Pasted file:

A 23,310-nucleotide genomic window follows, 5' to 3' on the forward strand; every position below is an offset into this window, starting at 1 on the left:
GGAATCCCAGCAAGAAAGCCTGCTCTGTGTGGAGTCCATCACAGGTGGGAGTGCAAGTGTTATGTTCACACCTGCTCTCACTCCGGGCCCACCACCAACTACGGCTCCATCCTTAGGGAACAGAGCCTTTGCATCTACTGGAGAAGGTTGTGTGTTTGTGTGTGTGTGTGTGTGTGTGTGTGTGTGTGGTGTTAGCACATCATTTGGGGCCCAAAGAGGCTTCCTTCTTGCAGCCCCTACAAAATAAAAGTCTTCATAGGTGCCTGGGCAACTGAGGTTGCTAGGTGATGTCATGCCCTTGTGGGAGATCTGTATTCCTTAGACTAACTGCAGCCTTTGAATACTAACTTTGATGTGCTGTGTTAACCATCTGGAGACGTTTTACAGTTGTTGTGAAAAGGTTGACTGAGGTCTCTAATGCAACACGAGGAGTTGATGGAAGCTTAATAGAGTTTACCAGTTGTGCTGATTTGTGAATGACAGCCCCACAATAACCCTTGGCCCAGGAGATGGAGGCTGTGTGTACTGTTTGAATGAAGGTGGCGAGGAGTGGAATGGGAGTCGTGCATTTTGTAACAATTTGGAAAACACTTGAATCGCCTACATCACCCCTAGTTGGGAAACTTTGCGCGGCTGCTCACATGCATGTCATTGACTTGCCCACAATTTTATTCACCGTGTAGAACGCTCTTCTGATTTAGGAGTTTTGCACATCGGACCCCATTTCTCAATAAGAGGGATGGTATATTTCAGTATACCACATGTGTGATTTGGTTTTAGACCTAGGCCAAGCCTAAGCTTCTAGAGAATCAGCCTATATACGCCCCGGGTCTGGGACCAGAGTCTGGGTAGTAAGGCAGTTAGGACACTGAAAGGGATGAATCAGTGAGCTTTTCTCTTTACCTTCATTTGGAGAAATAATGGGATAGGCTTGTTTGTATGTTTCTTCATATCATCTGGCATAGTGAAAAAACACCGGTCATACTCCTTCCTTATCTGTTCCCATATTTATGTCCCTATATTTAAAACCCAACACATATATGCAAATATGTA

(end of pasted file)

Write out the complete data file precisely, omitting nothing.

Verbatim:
A 23,310-nucleotide genomic window follows, 5' to 3' on the forward strand; every position below is an offset into this window, starting at 1 on the left:
GGAATCCCAGCAAGAAAGCCTGCTCTGTGTGGAGTCCATCACAGGTGGGAGTGCAAGTGTTATGTTCACACCTGCTCTCACTCCGGGCCCACCACCAACTACGGCTCCATCCTTAGGGAACAGAGCCTTTGCATCTACTGGAGAAGGTTGTGTGTTTGTGTGTGTGTGTGTGTGTGTGTGTGTGTGTGGTGTTAGCACATCATTTGGGGCCCAAAGAGGCTTCCTTCTTGCAGCCCCTACAAAATAAAAGTCTTCATAGGTGCCTGGGCAACTGAGGTTGCTAGGTGATGTCATGCCCTTGTGGGAGATCTGTATTCCTTAGACTAACTGCAGCCTTTGAATACTAACTTTGATGTGCTGTGTTAACCATCTGGAGACGTTTTACAGTTGTTGTGAAAAGGTTGACTGAGGTCTCTAATGCAACACGAGGAGTTGATGGAAGCTTAATAGAGTTTACCAGTTGTGCTGATTTGTGAATGACAGCCCCACAATAACCCTTGGCCCAGGAGATGGAGGCTGTGTGTACTGTTTGAATGAAGGTGGCGAGGAGTGGAATGGGAGTCGTGCATTTTGTAACAATTTGGAAAACACTTGAATCGCCTACATCACCCCTAGTTGGGAAACTTTGCGCGGCTGCTCACATGCATGTCATTGACTTGCCCACAATTTTATTCACCGTGTAGAACGCTCTTCTGATTTAGGAGTTTTGCACATCGGACCCCATTTCTCAATAAGAGGGATGGTATATTTCAGTATACCACATGTGTGATTTGGTTTTAGACCTAGGCCAAGCCTAAGCTTCTAGAGAATCAGCCTATATACGCCCCGGGTCTGGGACCAGAGTCTGGGTAGTAAGGCAGTTAGGACACTGAAAGGGATGAATCAGTGAGCTTTTCTCTTTACCTTCATTTGGAGAAATAATGGGATAGGCTTGTTTGTATGTTTCTTCATATCATCTGGCATAGTGAAAAAACACCGGTCATACTCCTTCCTTATCTGTTCCCATATTTATGTCCCTATATTTAAAACCCAACACATATATGCAAATATGTA